moralism

noun

mor·​al·​ism ˈmȯr-ə-ˌli-zəm How to pronounce moralism (audio)
ˈmär-
1
a
: the habit or practice of moralizing
b
: a conventional moral attitude or saying
2
: an often exaggerated emphasis on morality (as in politics)

Examples of moralism in a Sentence

The candidate's campaign was doomed by an incessant moralism that came across as condescension.
Recent Examples on the Web Opponents of the movement argued that concern for animals was merely sentimental moralism that impeded progress. Barbara Spindel, The Christian Science Monitor, 11 June 2024 The Return of the Global South Realism, not moralism, drives a new critique of western power. Graeme Smith, Foreign Affairs, 10 June 2024 That roughing in of a few sharper edges parallels the addition of Victorian moralism to the animal world. Philip Kennicott, Washington Post, 8 Apr. 2024 And, along with its hearty sentiment, Cukor delivers a strong repudiation of provincial American moralism. Richard Brody, The New Yorker, 19 Mar. 2024 See all Example Sentences for moralism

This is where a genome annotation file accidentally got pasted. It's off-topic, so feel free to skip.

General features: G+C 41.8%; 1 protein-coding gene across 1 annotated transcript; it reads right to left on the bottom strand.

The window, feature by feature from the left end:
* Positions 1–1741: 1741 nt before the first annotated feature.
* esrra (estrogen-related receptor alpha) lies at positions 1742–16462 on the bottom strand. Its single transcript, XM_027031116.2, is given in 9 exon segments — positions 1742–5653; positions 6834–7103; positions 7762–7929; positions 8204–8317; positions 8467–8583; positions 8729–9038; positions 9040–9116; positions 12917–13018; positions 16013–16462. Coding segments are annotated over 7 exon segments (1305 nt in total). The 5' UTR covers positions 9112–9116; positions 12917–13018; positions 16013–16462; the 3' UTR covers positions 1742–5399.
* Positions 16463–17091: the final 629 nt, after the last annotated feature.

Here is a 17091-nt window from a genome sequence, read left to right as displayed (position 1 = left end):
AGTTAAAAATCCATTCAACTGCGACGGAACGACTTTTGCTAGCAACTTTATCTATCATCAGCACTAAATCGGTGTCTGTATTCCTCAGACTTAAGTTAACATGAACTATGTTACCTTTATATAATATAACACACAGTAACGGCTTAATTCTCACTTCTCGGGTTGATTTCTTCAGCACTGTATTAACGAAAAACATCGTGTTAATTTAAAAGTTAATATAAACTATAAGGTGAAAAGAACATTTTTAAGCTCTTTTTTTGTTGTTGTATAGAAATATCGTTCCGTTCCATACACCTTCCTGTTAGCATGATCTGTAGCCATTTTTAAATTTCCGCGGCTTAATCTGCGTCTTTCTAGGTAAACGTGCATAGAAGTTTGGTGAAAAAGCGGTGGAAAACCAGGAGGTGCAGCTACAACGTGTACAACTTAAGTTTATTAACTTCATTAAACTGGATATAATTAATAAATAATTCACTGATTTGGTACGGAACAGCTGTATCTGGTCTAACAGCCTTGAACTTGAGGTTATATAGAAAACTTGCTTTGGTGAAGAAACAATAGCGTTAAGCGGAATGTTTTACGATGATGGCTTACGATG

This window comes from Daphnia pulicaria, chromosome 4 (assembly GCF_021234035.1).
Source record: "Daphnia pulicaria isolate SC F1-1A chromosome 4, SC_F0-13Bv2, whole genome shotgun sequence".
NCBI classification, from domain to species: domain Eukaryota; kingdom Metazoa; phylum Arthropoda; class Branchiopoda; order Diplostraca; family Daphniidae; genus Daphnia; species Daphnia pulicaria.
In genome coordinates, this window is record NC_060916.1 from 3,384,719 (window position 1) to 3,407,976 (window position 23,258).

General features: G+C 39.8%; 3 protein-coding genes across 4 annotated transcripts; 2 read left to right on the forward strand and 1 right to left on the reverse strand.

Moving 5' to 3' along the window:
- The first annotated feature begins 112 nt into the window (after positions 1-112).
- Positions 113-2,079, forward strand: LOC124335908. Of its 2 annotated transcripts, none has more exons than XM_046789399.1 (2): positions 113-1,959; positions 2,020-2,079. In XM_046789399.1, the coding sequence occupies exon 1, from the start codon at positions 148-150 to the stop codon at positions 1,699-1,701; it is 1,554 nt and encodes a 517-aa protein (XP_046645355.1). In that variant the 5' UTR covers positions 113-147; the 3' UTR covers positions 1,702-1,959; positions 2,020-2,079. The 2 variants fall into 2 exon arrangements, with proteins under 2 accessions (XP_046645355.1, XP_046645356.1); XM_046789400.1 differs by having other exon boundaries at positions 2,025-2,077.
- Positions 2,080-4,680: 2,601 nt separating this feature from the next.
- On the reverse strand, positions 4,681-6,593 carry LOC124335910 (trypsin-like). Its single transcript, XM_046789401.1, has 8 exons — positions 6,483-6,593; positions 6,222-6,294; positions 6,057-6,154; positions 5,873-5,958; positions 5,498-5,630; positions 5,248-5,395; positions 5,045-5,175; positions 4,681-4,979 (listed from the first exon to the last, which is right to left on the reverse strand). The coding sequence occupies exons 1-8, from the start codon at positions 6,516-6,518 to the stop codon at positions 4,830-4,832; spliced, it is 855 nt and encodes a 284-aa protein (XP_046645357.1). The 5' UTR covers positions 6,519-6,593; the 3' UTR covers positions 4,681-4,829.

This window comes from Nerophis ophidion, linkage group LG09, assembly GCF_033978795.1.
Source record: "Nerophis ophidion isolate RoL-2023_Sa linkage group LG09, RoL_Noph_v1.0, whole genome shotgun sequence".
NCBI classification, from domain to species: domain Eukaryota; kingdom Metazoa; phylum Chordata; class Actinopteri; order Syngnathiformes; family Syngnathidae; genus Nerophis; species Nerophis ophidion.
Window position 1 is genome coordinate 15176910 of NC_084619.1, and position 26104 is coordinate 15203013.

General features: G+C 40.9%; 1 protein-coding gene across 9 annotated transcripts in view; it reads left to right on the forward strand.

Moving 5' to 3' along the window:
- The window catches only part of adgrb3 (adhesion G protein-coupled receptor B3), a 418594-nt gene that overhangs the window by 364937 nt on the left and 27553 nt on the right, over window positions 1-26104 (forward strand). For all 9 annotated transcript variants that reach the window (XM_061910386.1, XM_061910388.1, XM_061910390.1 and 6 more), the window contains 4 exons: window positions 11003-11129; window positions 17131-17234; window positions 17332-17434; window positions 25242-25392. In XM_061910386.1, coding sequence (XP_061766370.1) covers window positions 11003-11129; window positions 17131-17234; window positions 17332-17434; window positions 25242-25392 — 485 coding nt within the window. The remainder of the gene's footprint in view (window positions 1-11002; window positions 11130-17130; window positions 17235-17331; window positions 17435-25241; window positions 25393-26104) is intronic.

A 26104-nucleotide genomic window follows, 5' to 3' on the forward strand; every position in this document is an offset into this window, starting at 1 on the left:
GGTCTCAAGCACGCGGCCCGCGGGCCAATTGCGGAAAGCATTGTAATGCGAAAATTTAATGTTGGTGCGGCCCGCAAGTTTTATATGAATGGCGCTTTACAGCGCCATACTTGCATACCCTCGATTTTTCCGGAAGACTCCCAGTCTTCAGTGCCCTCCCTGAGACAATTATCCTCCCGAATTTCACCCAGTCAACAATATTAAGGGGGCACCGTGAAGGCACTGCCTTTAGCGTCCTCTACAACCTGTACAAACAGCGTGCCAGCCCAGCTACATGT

These examples are programmatically compiled from various online sources to illustrate current usage of the word 'moralism.' Any opinions expressed in the examples do not represent those of Merriam-Webster or its editors. Send us feedback about these examples.

Word History

First Known Use

1674, in the meaning defined at sense 1a

Time Traveler
The first known use of moralism was in 1674

Dictionary Entries Near moralism

Cite this Entry

“Moralism.” Merriam-Webster.com Dictionary, Merriam-Webster, https://www.merriam-webster.com/dictionary/moralism. Accessed 21 Jul. 2024.

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